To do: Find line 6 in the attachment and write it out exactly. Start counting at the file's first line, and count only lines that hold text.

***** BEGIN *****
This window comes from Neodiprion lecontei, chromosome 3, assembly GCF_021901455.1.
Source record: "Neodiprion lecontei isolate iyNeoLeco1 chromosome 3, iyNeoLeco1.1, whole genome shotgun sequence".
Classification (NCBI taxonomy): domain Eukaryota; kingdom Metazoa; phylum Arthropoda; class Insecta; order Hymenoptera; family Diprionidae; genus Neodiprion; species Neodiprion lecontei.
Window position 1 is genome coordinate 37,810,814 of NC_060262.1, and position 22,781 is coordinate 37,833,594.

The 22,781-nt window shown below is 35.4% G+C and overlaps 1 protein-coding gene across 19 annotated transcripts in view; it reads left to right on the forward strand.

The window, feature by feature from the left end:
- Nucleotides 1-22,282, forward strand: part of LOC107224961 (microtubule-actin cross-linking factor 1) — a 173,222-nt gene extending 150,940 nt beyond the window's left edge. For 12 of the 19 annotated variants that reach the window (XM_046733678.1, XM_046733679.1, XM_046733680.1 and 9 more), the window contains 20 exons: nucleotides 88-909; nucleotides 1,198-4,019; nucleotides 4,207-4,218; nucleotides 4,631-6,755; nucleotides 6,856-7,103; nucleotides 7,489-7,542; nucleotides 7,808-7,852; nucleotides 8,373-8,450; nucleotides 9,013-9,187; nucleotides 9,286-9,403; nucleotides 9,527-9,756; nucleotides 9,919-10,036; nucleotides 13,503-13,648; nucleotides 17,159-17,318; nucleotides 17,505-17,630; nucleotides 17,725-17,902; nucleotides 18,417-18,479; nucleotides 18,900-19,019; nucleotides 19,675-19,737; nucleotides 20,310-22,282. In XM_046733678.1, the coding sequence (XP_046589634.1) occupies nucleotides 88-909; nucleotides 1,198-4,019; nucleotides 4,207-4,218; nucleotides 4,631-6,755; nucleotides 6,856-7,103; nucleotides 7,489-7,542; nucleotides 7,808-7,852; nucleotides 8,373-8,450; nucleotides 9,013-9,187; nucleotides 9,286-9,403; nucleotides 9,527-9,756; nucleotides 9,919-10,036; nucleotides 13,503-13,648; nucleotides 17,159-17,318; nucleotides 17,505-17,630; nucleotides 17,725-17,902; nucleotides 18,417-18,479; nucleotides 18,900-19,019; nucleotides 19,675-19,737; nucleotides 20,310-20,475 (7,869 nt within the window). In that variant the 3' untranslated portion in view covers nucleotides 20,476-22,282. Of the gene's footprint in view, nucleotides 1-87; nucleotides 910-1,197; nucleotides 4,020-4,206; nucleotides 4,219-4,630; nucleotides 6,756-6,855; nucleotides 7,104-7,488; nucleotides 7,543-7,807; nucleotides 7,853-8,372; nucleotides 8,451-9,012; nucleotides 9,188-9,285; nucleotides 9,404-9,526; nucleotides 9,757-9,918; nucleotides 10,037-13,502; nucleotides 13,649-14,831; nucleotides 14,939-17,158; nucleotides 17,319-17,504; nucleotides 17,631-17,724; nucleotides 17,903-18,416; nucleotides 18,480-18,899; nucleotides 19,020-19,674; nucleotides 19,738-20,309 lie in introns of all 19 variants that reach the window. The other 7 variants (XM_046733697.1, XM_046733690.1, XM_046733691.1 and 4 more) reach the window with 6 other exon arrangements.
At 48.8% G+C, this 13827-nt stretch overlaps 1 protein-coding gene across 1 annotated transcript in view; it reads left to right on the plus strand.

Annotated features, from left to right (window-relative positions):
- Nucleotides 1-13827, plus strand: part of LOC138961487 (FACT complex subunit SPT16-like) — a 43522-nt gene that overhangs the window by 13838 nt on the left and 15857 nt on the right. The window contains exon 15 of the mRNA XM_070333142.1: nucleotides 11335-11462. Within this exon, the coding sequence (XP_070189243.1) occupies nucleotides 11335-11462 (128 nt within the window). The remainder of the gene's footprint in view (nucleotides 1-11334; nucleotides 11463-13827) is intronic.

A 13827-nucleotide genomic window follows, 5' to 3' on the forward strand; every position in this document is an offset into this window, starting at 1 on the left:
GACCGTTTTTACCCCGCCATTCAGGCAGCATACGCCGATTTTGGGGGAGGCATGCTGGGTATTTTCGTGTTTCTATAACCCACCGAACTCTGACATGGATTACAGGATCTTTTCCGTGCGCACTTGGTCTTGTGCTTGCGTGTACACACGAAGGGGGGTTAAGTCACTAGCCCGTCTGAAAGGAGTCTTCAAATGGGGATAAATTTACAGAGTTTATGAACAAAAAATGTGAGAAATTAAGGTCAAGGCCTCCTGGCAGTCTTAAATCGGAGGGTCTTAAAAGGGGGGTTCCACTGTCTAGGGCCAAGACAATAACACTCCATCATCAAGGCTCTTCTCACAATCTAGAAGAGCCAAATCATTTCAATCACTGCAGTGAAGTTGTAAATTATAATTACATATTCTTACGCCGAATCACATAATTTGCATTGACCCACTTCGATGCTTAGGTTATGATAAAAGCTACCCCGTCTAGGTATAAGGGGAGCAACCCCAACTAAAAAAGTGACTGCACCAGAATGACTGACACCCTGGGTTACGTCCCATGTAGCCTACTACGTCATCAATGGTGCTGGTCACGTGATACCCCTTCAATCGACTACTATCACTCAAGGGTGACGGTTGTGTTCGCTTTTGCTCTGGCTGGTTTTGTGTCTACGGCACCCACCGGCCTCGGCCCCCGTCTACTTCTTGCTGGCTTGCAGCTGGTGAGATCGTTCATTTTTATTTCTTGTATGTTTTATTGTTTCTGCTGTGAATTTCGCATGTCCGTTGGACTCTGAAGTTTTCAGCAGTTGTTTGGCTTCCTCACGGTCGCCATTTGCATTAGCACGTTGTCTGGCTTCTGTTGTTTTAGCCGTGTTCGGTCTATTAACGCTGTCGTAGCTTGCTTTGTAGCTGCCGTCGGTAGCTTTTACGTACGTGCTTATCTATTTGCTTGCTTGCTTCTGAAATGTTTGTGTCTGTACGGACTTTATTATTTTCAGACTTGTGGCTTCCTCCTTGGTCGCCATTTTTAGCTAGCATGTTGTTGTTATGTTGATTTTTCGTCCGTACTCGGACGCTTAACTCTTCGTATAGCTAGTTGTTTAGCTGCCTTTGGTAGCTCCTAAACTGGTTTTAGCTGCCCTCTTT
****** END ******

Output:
The window, feature by feature from the left end: